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Bloody Monday


Three bombings in the Philippines have killed 11 people so far and wounded at least 130:

Security forces quickly blamed Abu Sayyaf, a small Muslim rebel group associated with al Qaeda, for the improvised bomb in General Santos and a grenade attack at a bus terminal in Davao that killed a young boy.

In Manila, six people were killed in an explosion on a bus at a commuter terminal near the crowded Glorietta mall, major hotels and the nation’s financial and diplomatic core.

“There’s a strong possibility the attacks could all be linked,” said Norberto Gonzales, the national security adviser.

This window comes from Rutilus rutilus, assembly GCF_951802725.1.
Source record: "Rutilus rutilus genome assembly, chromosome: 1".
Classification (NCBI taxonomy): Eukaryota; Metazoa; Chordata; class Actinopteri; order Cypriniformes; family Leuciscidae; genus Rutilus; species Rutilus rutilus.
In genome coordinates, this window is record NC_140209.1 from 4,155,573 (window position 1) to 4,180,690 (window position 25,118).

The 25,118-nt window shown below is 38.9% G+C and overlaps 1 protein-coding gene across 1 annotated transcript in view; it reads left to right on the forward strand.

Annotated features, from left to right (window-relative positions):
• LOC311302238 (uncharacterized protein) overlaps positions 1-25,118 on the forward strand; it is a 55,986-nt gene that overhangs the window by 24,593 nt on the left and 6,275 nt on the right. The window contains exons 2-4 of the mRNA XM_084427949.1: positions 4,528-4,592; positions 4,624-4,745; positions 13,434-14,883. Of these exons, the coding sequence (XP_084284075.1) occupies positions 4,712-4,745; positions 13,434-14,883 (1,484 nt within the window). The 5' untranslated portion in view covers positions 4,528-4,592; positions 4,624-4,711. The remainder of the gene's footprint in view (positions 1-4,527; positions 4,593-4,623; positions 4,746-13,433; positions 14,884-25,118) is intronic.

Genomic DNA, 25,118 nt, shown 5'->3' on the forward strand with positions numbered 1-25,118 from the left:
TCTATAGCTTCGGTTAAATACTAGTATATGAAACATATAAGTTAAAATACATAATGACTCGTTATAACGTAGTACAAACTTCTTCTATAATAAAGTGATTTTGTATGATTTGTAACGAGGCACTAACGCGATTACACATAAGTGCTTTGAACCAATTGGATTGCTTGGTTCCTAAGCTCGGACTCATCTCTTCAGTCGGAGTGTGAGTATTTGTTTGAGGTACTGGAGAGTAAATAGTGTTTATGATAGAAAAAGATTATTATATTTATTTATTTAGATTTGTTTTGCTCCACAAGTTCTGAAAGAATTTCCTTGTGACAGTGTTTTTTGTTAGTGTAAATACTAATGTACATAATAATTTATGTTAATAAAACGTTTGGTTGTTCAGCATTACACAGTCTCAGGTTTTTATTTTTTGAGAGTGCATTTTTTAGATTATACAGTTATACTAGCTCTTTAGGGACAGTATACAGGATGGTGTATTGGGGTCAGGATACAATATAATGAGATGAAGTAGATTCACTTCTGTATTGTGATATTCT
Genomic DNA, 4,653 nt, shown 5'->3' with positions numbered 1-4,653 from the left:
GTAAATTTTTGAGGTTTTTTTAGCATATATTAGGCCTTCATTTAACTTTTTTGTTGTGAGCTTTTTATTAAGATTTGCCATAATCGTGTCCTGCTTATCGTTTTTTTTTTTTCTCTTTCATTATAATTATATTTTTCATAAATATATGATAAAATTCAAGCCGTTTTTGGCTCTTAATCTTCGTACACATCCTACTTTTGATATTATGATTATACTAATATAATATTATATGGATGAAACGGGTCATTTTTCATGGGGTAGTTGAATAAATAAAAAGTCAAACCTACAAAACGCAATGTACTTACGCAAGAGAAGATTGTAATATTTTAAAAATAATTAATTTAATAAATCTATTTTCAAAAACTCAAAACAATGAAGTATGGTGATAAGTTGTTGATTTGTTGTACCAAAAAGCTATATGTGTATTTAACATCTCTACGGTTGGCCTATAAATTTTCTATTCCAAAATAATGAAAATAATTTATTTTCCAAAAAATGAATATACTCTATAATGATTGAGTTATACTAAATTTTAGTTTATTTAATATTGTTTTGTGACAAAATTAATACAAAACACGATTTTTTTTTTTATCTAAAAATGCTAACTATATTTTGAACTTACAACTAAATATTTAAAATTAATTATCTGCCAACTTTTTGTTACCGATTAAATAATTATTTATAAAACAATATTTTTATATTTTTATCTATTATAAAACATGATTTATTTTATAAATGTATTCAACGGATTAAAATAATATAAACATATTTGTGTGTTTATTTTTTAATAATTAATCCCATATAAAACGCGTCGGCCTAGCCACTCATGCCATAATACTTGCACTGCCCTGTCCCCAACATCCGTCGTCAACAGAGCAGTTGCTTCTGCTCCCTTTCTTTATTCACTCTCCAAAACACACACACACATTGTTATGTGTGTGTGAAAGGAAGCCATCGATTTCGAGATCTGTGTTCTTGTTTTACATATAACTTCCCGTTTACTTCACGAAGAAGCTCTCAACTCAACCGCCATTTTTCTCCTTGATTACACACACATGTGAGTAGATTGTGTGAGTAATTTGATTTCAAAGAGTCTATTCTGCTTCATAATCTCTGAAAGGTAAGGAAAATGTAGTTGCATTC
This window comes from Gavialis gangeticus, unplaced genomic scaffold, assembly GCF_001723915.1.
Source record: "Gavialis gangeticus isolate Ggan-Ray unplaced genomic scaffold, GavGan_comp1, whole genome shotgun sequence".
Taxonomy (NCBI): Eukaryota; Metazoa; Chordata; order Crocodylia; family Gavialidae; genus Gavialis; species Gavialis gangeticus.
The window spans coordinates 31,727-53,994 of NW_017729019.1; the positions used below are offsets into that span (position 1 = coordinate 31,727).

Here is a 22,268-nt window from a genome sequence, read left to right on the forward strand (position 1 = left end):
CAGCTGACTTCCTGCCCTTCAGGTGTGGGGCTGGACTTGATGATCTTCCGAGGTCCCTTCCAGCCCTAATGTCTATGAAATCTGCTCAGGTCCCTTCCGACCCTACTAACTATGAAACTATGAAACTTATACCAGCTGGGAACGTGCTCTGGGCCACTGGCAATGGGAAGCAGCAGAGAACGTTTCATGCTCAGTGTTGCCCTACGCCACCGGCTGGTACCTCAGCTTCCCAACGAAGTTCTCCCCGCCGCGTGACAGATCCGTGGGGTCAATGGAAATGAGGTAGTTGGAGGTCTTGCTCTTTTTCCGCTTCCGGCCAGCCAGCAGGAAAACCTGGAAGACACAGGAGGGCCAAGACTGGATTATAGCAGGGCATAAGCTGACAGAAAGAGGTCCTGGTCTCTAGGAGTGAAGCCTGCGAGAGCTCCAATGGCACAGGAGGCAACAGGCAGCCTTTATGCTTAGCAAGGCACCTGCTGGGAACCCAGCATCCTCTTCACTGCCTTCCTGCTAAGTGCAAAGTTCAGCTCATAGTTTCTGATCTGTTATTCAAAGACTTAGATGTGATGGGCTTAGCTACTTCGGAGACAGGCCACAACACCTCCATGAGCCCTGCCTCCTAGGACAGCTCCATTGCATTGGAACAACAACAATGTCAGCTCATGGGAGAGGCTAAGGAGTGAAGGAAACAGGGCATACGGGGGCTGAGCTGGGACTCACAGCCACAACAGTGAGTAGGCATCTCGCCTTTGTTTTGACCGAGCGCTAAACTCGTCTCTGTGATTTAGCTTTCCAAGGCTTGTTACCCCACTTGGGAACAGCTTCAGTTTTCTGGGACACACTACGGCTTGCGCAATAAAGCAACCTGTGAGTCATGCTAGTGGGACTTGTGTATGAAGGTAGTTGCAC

“They have admitted two. We will know more later.”

Also, a car bomb in Lebanon killed at least 13 people, including former Lebanese Prime Minister (and presumptive target) Rafik al-Hariri:

A previously unknown Islamist group said in a videotape aired by Al Jazeera television that it carried out the attack because of Hariri’s support for the Saudi government. The claim could not be confirmed.

Hariri had remained politically influential since his resignation and recently joined opposition calls for Syrian troops to quit Lebanon in the run-up to a May general election.

Widespread speculation that the Syrians are involved cannot yet be confirmed, but I wouldn’t be too surprised. There’s a long tradition among terrorist governments to dissociate themselves with the bands of terrorists that they directly fund and control.

And I will never stop wondering why there aren’t massive international “end the occupation” rallies against Syria’s occupation of Lebanon.